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(Image Source) Last month, my mom was admitted to the hospital for a list of reasons: kidney stones, a urinary tract infection, dehydration, anemia, and the flu. When my brother Joe call...
Leila Noelliste, creator and editor-in-chief of Black Girl with Long Hair, is a lot of things: daughter, wife, mother, journalist and Chicogoan. She is also incredibly busy. How she manages one of the most popular Black culture and beauty websites while balancing quality time with family amazes me. Yet, despite the hectic schedule, she took the time to play Q&A with me, and it's a total win.
Tell me about your childhood. You were born in Jamaica? How was life like there? Describe your family.
I grew up in a 'ministry family', meaning both my parents were heavily involved in the church. My father was a theologian and my mother was a Christian psychologist. I wasn't born in Jamaica, but Chicago. My father migrated from Haiti to the US in his early 20s. He met my Mom there and they married. They moved to Jamaica to live when I was a baby. I left the island at age 17 for college.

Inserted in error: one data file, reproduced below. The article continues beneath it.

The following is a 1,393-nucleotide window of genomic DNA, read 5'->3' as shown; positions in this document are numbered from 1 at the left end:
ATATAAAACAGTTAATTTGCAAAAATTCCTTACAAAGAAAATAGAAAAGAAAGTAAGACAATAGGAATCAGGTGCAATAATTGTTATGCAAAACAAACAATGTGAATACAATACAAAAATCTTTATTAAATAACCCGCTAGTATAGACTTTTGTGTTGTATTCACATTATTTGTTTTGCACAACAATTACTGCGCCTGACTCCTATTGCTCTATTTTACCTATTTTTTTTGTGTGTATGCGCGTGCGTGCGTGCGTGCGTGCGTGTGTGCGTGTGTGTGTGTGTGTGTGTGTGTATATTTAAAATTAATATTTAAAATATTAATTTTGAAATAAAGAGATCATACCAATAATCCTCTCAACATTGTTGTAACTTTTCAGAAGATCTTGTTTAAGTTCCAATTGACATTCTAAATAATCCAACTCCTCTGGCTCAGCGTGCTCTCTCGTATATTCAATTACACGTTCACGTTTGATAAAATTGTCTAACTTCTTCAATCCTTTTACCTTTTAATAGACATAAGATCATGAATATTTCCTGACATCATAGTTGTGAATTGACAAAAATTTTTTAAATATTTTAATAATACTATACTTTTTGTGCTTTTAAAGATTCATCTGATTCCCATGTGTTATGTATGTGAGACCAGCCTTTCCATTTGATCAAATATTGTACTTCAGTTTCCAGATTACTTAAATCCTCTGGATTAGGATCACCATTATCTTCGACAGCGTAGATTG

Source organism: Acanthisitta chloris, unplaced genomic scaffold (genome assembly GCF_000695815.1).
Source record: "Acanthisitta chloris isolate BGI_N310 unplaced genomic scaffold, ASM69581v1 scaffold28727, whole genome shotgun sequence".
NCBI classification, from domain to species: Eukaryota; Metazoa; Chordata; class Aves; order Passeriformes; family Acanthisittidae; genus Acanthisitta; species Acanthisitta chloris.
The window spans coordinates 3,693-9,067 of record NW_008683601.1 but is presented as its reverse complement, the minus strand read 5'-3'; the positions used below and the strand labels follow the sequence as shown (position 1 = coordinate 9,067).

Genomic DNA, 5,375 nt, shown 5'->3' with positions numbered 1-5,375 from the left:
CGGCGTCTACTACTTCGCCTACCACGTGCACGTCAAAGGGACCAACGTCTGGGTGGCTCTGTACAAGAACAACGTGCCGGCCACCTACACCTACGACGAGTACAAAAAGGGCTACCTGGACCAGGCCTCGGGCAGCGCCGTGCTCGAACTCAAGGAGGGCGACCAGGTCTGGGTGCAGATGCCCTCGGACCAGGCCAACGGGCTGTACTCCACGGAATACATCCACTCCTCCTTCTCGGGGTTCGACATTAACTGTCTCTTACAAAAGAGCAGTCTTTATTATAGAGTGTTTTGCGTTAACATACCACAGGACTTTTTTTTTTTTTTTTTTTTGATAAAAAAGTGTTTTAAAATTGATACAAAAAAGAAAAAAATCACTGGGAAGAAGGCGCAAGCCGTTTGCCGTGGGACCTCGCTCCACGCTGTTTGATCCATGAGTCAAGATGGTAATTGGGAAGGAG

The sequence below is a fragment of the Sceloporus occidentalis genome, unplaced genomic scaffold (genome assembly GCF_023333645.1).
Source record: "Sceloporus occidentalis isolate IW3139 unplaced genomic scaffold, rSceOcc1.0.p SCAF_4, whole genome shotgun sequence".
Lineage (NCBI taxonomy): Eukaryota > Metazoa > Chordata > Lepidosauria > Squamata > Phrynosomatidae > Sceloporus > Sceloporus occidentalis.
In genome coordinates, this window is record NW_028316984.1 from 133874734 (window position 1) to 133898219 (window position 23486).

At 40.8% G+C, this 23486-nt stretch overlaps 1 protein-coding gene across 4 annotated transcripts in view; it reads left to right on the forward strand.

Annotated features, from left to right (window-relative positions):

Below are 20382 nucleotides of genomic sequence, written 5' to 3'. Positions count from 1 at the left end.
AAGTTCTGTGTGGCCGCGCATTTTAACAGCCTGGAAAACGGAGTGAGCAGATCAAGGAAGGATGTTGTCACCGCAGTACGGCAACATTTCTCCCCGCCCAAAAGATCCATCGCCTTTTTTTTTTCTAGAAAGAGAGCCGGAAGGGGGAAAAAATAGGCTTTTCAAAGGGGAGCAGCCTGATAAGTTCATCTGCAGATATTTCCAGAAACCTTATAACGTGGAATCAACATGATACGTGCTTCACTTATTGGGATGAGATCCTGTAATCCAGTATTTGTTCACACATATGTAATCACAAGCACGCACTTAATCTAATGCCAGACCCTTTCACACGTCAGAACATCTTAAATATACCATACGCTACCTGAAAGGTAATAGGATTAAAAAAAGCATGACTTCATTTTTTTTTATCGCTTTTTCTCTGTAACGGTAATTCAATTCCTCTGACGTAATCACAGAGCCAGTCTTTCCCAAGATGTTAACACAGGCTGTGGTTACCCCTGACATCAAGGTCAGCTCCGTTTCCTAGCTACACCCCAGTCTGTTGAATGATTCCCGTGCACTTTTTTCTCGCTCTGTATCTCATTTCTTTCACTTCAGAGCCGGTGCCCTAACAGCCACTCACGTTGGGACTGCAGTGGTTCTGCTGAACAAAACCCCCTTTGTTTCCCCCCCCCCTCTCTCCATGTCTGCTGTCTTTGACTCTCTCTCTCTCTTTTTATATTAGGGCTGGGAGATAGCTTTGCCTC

I lived in Kingston, Jamaica's capital city -- and it truly is a cultural center. Jamaica has an insanely rich history. We were a colony of Span and England at different times. We were also a pirate capital of the world back in the 1600s (Pirates of the Caribbean is actually set in Jamaica!) Slaves brought to Jamaica were notoriously resistant, and the slave uprisings in Jamaica set off a chain reaction in the rest of the Caribbean.
We are the land of Reggae, Rastafarianism, Bob Marley and Marcus Garvey. A very pro-black nation that is fiercely proud. Still growing up in Jamaica in the 90s was difficult. There was a lot of poverty, a lot of political violence, the epic gas riots of 1999 and very little economic progress. Also, issues of identity like skin bleaching have emerged strongly of late. Still I credit my sense of hustle and my propensity to see the beauty in black culture to my Jamaican upbringing.
How old were you when you moved to the U.S.? Where did you live here? My husband is from Trinidad and definitely felt a bit of culture shock moving here. How was your transition?